The origins of the Kansas City Crime Family, known better on the street as the “Outfit,” date back to the early part of the 20th Century. A small band of immigrant Italian/Sicilian predators, operating in the Little Italy north end section of the city, coalesced, organized and united during prohibition to become an organized crime entity. During Prohibition the Kansas City mob became part of a nationally structured Italian/Sicilian syndicate that came to be known as La Cosa Nostra. Chosen as the Kansas City boss of the Outfit in 1953, Nick Civella was identified at the famous 1957 meeting of La Cosa Nostra Bosses in Appalachia, Mew York. The Kansas City Outfit was riding high during the 1970s. Two unrelated events would result in the end of the Outfit’s Las Vegas money train and the incarceration of Outfit leaders from Chicago, Milwaukee, Cleveland and Kansas City.
The first event was the murder of an Outfit member named Nick Spero in November of 1973. Nick was a Teamster’s union official. Nick was seen as ambitious and seeking to expand his power with the outfit. The Civella dominated Outfit could not allow anything to threaten their influence over the Central States Teamster’s Pension Fund. In true gangland fashion, Nick Spero’s body was found in the trunk of his car in an isolated area of North Kansas City. Nick’s brothers did not let the murder of their brother go unanswered.
The second event began with an entertainment district development known as the River Quay. A businessman named Marion Trozollo parlayed his Teflon-pan success into revitalizing the rundown City Market district. The River Quay quickly became the hippest entertainment area in Kansas City. The Outfit believed they had a proprietary interest in the City Market area. The son of an Outfit soldier, Freddie Bonnadonna opened a successful River Quay bar called Poor Freddie’s. Freddie Bonnadonna had an exclusive contract to lease night-time parking rights in City Market parking lots. Outfit members became jealous of Freddie’s success. This, in addition to Freddie’s resisting the introduction of mob controlled strip clubs into the Quay, set into motion a series of violent and deadly events.
Gangland Wire tells the story of how revenge, greed and jealousy put the F.B.I. on a path leading to the end of Mafia influence over Las Vegas casinos and over the Teamster’s union and their Central States Pension Fund.
“Johnny Holiday” greets passengers with “How you’s doin’ today?” and “How are ya’s?” as they step on board Kansas City’s gangster bus tour.
The mob in Kansas City? It just doesn’t sound right. But in fact, Kansas City has a rich history of very bad guys.
Johnny Holiday is actually Tim Phillips, a 36-year-old actor who adopts the wise-guy persona to lead these tours. He’s dressed in a gangster-cut, ’20s-era pinstripe suit and fedora.
“Now, when we think of prohibition and we think of gangsters and we think of the 1920s, what’s one name that usually comes to mind,” Phillips asks his audience.
“Al Capone!” comes the response.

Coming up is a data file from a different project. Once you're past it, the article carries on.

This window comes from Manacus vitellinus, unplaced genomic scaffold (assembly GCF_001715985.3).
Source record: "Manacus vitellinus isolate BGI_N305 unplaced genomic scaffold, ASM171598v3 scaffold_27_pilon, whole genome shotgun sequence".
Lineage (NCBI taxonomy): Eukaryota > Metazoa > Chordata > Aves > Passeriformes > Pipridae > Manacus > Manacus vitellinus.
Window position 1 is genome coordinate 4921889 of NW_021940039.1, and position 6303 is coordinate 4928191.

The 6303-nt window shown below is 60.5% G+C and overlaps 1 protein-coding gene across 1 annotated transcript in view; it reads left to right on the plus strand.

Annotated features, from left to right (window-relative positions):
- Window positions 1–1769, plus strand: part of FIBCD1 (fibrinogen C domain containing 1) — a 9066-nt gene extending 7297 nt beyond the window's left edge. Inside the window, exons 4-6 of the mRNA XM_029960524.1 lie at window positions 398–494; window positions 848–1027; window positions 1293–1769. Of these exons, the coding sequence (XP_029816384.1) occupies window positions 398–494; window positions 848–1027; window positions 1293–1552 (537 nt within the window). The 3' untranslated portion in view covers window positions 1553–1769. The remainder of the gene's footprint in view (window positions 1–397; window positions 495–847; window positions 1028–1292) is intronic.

“Al Capone, that’s true,” agrees Phillips. “Right up here is the Rieger Hotel, where Al Capone used to stay … when he came here to Kansas City.”
There’s also the Bellerive Building, where Capone threw parties with entertainers like Frank Sinatra and Liberace.
The Hotel President used to have a popular speakeasy, with an underground entrance to tunnels that were used to smuggle in bootleg booze.
And then there’s 12th Street, where a gambler named Slicey Sauly Weissman coined the colorful gangland term, “we’re taking this guy for a ride.”
Sicilians Ran Crime, Irish Ran Politics
If you’re a mob nut, Kansas City is a very happy place to be. Ask Terence O’Malley. He’s a local attorney, a reformed journalist and an amateur mob historian who is at work on a documentary about Kansas City’s gangland past. O’Malley says during the Great Depression, the Sicilians ran crime and the Irish ran politics.
“Kansas City’s mafia was so closely connected to politics during its formative years,” he says.
The big boss was Tom Pendergast, a former city councilman who held onto power even after leaving office. He understood getting people together — say, mob guys from Sicily and Democratic politicians — to work on common interests. He may not have been running himself, but Tom Pendergast won a lot of elections and gangland politics was thriving.
“He purposely made sure that the police were underpaid,” says O’Malley, “so that they would take bribes, so that they would leave the bars, the saloons, the speakeasies alone.”
Even during Prohibition, it was very easy to buy a drink in Kansas City — or company for an evening out on the town. And Kansas City was known for its good times.
“It’s the music, baby,” exclaims O’Malley. “That’s just another thing that made it a raucous, wild, fun place to be. It was known as a wide-open town.”
Seedy into the 70s
When liquor became legal again, the old speakeasies turned into bars and nightclubs, but the mob guys hung around. By the 1970s, a seedy-looking neighborhood called River Quay was a violent place. Charles Gray was a reporter on the crime beat. He remembers some of the more notable crimes.
“Nick Spero was killed and left in a car trunk,” Gray begins the list. “David Bonnadonna was killed. John Broccato was found in car trunk. He’d been frozen, tortured and strangled. [They] shot Carl Spero in the back, severed his spinal cord. He was paralyzed for life, but life wasn’t very long for him because they got him with a bomb later in his wheelchair.”
“They have some quaint ways of dealing with each other,” says Gray.
But the Kansas City gangsters who survived did well. They ran a skimming operation in Las Vegas and were the model for Martin Scorsese’s mobsters in the movie Casino.
But in the end, that was pretty much it. The FBI eventually broke the skimming operation and rolled up most of the Kansas City mob. They went to jail. They died.
And Kansas City got respectable.